Birds of Prey and the Fantabulous Emancipation of DC Films

“Birds of Prey and the Fantabulous Emancipation of One Harley Quinn” is the best movie to come out of the DC Extended Universe. The series of films began with Zach Synder’s underwhelming “Man of Steel” and continued with the spectacular flops “Batman v. Superman” and “Justice League.” While subsequent DCEU films like “Wonder Woman,” “Aquaman” and “Shazam” have enjoyed a generally positive reception, and—while not in the same cinematic universe—DC’s “Joker” earned the Oscar for Best Actor and Best Original Score, there has yet to be a DCEU movie that felt like it knew its audience and relished in it’s own absurdity.

The movie is told in a non-linear fashion, and the plot mostly exists to showcase witty-dialogue, character development and action. The movie opens with an animated segment that informs the audience that Harley Quinn has broken up with the Joker, and is now wanted by Black Mask, a villian who only refrained from killing Harley because “Mista’ J” wouldn’t allow it.

“Birds of Prey” was directed by Cathy Yan, known for her previous film “Dead Pigs.” Yan helmed a set comprised of mostly female talent both in front of and behind the camera. This is unfortunately an anomaly in a film industry still dominated by male directors, who made up 96% of the top-grossing movies from 2007 to 2018, according to a USC diversity study.

Margot Robbie, who plays Harley, pushed hard for a set that represented the feminist themes of the script. Her status as a producer and the person who pitched the movie shows in the artistic integrity of Yan’s work. The movie is refreshingly packed with action and wit without carrying toxic masculine lens.

“Birds of Prey” has graphic fight-scenes. Yan pulls off ridiculous combat that packs a visceral punch. The R-rating gave the movie the ability to break some bones that it’s lesser sibling “Suicide Squad” could not. There are no less than three times in which the audience watches Harley Quinn violently break a man’s legs. The Huntress, played by Mary Elizabeth Winstead, kills several individuals by way of an arrow to the throat.

The violence never dips into gratuity, but remains unrelenting and intelligently shot. The editing of the film reflects the manic energy of the titular character herself, and facilitates the more ridiculous scenes well. By the end of the film, Harley is beating-up mooks in rollerskates, which the cinematography captures in all it’s insane glory.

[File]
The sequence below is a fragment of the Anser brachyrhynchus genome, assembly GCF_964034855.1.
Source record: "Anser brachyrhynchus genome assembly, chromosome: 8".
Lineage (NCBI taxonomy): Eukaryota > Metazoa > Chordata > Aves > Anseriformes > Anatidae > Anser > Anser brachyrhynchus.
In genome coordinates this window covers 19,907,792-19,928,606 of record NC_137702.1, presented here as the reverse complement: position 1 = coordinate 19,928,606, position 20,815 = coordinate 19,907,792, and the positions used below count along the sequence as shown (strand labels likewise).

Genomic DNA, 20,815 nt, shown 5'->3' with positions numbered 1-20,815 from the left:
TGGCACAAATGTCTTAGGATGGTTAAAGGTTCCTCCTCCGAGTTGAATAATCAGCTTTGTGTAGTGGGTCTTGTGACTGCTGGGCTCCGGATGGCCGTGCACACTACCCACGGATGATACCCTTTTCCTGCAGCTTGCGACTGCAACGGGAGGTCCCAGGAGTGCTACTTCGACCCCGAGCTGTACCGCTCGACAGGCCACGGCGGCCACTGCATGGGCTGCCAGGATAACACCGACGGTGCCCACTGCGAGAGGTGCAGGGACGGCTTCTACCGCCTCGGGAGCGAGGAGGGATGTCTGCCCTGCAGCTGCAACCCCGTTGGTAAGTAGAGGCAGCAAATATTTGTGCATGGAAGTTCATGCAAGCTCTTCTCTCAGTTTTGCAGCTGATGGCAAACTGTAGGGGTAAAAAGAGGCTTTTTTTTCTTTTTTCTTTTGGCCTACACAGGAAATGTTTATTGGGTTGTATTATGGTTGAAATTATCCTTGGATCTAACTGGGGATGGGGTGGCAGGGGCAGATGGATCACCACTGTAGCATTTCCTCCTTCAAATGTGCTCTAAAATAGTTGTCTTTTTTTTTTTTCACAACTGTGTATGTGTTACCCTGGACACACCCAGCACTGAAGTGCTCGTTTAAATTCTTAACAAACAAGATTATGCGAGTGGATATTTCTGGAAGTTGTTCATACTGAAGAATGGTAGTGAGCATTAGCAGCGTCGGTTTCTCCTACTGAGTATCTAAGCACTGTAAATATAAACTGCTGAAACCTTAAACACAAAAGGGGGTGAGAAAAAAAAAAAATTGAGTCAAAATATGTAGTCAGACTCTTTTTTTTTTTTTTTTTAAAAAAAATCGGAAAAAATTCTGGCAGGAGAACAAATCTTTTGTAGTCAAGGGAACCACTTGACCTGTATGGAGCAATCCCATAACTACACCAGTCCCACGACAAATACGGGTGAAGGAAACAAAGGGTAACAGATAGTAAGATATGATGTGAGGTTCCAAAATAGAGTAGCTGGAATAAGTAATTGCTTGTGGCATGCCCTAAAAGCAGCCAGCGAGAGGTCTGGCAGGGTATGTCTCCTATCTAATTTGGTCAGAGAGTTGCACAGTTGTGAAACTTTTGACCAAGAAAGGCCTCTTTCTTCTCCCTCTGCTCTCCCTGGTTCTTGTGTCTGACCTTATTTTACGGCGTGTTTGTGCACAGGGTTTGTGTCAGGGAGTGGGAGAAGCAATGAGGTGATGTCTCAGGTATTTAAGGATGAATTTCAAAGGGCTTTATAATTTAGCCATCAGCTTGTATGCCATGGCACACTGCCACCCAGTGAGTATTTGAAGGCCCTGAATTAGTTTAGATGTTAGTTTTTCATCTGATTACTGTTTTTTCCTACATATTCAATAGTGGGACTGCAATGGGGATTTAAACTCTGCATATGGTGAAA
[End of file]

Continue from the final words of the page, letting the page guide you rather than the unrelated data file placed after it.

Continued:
“Birds of Prey” works because it knows what it is. Where Zach Synder had trouble separating his taste as a director from the material he was adapting, and Todd Phillips cared little for adapting comic books at all and remade “Taxi Driver” instead, Yan knows how to direct a sugar-high superhero vehicle.

This movie looks like it just walked out of a Hot Topic, with plenty of gaudy jackets accompanied by dark eyeliner throughout the runtime. When a chemical plant explodes in the film’s opening, it inexplicably roars with purple and green plumes of flame, as if a manufacturer of toxic substances would keep a collection of fireworks in the attic.

These stylistic choices work. Yan has her eyes firmly set on anyone who read DC comics in the mid-90s, and is tuned into the worldview of Harley Quinn as a character. There is a small musical interlude, a cocaine-fueled garage fight and a dramatic death scene for a breakfast sandwich. While some may scoff at the comparison, Margot Robbie and Cathy Yan manage to place viewers in the mindset of the protagonist as effectively as Bale and Nolan place audiences in Batman’s cowl in the Dark Knight Trilogy.

The entire ensemble cast is wonderful. Renee Montoya is brought to the screen perfectly by actress Rosie Perez. Anyone who has picked up a comic featuring Montoya will be ecstatic to see her transferred to screen. Black Canary, Victor Zsasz and Cassy Cain are all nestled well into their roles and feel like tangible, complex characters.

While the non-linear editing and occasional messy scene construction may temporarily break audience focus, “Birds of Prey” is undoubtedly a triumph. The decision to keep Jared Leto’s insufferable portrayal of the Clown Prince of Crime in the past was merciful. The direction is effective and vibrant. While the movie is often bright eye-candy, the combat is so juicy and the ride so fun that there is never much time to stop and scrutinize whatever small imperfections exist in the story.

“Birds of Prey” is not a clean solo-piece, but rather a booming symphony that wows the audience with it’s audacity. For even the most worn out fans, it demands a trip back to Gotham.